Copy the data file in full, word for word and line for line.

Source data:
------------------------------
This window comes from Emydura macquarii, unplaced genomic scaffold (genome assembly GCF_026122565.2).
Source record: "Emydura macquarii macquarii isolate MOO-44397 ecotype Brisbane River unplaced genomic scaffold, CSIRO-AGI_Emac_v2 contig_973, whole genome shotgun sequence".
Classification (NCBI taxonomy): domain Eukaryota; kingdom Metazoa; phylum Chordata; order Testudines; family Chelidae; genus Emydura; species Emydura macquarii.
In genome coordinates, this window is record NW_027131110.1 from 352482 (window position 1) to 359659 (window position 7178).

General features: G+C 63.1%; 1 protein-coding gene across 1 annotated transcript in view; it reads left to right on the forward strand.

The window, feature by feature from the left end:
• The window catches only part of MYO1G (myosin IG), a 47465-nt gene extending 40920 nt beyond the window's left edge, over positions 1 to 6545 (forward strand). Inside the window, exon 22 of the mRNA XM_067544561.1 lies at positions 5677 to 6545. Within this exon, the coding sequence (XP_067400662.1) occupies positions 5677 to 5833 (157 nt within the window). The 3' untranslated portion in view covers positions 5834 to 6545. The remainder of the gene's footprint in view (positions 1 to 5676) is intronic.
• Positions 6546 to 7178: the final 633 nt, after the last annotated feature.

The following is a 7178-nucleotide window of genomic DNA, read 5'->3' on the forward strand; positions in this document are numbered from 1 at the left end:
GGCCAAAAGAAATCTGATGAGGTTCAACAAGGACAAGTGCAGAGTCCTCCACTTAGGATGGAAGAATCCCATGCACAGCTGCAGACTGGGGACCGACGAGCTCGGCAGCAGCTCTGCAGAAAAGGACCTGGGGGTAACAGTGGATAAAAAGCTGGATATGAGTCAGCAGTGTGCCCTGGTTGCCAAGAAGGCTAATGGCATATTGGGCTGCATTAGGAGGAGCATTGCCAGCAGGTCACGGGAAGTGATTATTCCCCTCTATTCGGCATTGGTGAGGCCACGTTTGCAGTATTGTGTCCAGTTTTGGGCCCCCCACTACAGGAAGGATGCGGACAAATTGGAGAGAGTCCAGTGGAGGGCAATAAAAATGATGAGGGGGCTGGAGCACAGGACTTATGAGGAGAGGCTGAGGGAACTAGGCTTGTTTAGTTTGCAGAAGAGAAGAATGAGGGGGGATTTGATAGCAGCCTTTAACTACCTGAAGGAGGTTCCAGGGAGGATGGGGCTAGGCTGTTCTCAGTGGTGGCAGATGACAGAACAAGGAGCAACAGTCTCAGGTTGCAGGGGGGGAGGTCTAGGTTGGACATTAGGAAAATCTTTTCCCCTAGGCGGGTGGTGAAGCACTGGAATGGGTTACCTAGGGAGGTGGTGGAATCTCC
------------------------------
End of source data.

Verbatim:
This window comes from Emydura macquarii, unplaced genomic scaffold (genome assembly GCF_026122565.2).
Source record: "Emydura macquarii macquarii isolate MOO-44397 ecotype Brisbane River unplaced genomic scaffold, CSIRO-AGI_Emac_v2 contig_973, whole genome shotgun sequence".
Classification (NCBI taxonomy): domain Eukaryota; kingdom Metazoa; phylum Chordata; order Testudines; family Chelidae; genus Emydura; species Emydura macquarii.
In genome coordinates, this window is record NW_027131110.1 from 352482 (window position 1) to 359659 (window position 7178).

General features: G+C 63.1%; 1 protein-coding gene across 1 annotated transcript in view; it reads left to right on the forward strand.

The window, feature by feature from the left end:
• The window catches only part of MYO1G (myosin IG), a 47465-nt gene extending 40920 nt beyond the window's left edge, over positions 1 to 6545 (forward strand). Inside the window, exon 22 of the mRNA XM_067544561.1 lies at positions 5677 to 6545. Within this exon, the coding sequence (XP_067400662.1) occupies positions 5677 to 5833 (157 nt within the window). The 3' untranslated portion in view covers positions 5834 to 6545. The remainder of the gene's footprint in view (positions 1 to 5676) is intronic.
• Positions 6546 to 7178: the final 633 nt, after the last annotated feature.

The following is a 7178-nucleotide window of genomic DNA, read 5'->3' on the forward strand; positions in this document are numbered from 1 at the left end:
GGCCAAAAGAAATCTGATGAGGTTCAACAAGGACAAGTGCAGAGTCCTCCACTTAGGATGGAAGAATCCCATGCACAGCTGCAGACTGGGGACCGACGAGCTCGGCAGCAGCTCTGCAGAAAAGGACCTGGGGGTAACAGTGGATAAAAAGCTGGATATGAGTCAGCAGTGTGCCCTGGTTGCCAAGAAGGCTAATGGCATATTGGGCTGCATTAGGAGGAGCATTGCCAGCAGGTCACGGGAAGTGATTATTCCCCTCTATTCGGCATTGGTGAGGCCACGTTTGCAGTATTGTGTCCAGTTTTGGGCCCCCCACTACAGGAAGGATGCGGACAAATTGGAGAGAGTCCAGTGGAGGGCAATAAAAATGATGAGGGGGCTGGAGCACAGGACTTATGAGGAGAGGCTGAGGGAACTAGGCTTGTTTAGTTTGCAGAAGAGAAGAATGAGGGGGGATTTGATAGCAGCCTTTAACTACCTGAAGGAGGTTCCAGGGAGGATGGGGCTAGGCTGTTCTCAGTGGTGGCAGATGACAGAACAAGGAGCAACAGTCTCAGGTTGCAGGGGGGGAGGTCTAGGTTGGACATTAGGAAAATCTTTTCCCCTAGGCGGGTGGTGAAGCACTGGAATGGGTTACCTAGGGAGGTGGTGGAATCTCC